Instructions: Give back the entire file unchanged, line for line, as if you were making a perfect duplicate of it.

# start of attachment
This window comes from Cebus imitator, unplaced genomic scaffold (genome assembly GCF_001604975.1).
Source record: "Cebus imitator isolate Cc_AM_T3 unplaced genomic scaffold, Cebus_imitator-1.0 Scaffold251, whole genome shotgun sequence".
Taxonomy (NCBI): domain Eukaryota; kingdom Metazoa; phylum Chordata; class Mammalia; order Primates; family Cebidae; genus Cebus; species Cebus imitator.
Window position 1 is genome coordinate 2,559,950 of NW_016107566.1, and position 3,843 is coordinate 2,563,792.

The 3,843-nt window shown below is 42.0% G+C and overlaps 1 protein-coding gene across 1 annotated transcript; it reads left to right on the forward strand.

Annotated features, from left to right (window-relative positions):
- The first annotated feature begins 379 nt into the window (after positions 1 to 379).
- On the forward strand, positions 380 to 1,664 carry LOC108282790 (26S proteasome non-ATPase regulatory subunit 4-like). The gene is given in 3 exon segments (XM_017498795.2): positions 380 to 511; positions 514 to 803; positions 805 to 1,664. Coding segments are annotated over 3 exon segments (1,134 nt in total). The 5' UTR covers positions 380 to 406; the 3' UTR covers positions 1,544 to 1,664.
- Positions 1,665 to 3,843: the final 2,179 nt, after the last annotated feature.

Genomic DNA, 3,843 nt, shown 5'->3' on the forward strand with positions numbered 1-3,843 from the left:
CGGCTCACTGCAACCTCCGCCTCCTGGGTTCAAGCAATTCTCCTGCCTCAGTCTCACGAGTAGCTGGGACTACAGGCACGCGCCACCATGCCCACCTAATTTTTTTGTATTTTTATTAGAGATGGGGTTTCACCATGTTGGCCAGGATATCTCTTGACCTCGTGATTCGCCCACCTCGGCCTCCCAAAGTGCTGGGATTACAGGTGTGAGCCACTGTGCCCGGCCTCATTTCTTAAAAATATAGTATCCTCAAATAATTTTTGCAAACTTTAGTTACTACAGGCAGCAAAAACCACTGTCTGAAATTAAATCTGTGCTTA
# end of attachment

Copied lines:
This window comes from Cebus imitator, unplaced genomic scaffold (genome assembly GCF_001604975.1).
Source record: "Cebus imitator isolate Cc_AM_T3 unplaced genomic scaffold, Cebus_imitator-1.0 Scaffold251, whole genome shotgun sequence".
Taxonomy (NCBI): domain Eukaryota; kingdom Metazoa; phylum Chordata; class Mammalia; order Primates; family Cebidae; genus Cebus; species Cebus imitator.
Window position 1 is genome coordinate 2,559,950 of NW_016107566.1, and position 3,843 is coordinate 2,563,792.

The 3,843-nt window shown below is 42.0% G+C and overlaps 1 protein-coding gene across 1 annotated transcript; it reads left to right on the forward strand.

Annotated features, from left to right (window-relative positions):
- The first annotated feature begins 379 nt into the window (after positions 1 to 379).
- On the forward strand, positions 380 to 1,664 carry LOC108282790 (26S proteasome non-ATPase regulatory subunit 4-like). The gene is given in 3 exon segments (XM_017498795.2): positions 380 to 511; positions 514 to 803; positions 805 to 1,664. Coding segments are annotated over 3 exon segments (1,134 nt in total). The 5' UTR covers positions 380 to 406; the 3' UTR covers positions 1,544 to 1,664.
- Positions 1,665 to 3,843: the final 2,179 nt, after the last annotated feature.

Genomic DNA, 3,843 nt, shown 5'->3' on the forward strand with positions numbered 1-3,843 from the left:
CGGCTCACTGCAACCTCCGCCTCCTGGGTTCAAGCAATTCTCCTGCCTCAGTCTCACGAGTAGCTGGGACTACAGGCACGCGCCACCATGCCCACCTAATTTTTTTGTATTTTTATTAGAGATGGGGTTTCACCATGTTGGCCAGGATATCTCTTGACCTCGTGATTCGCCCACCTCGGCCTCCCAAAGTGCTGGGATTACAGGTGTGAGCCACTGTGCCCGGCCTCATTTCTTAAAAATATAGTATCCTCAAATAATTTTTGCAAACTTTAGTTACTACAGGCAGCAAAAACCACTGTCTGAAATTAAATCTGTGCTTA